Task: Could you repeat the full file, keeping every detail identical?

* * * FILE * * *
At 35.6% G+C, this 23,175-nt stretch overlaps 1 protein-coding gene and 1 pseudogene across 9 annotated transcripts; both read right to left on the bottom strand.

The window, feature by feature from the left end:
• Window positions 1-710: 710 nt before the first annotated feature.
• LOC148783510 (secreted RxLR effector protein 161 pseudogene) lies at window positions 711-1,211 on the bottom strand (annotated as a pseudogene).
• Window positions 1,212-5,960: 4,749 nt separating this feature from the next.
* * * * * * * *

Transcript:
At 35.6% G+C, this 23,175-nt stretch overlaps 1 protein-coding gene and 1 pseudogene across 9 annotated transcripts; both read right to left on the bottom strand.

The window, feature by feature from the left end:
• Window positions 1-710: 710 nt before the first annotated feature.
• LOC148783510 (secreted RxLR effector protein 161 pseudogene) lies at window positions 711-1,211 on the bottom strand (annotated as a pseudogene).
• Window positions 1,212-5,960: 4,749 nt separating this feature from the next.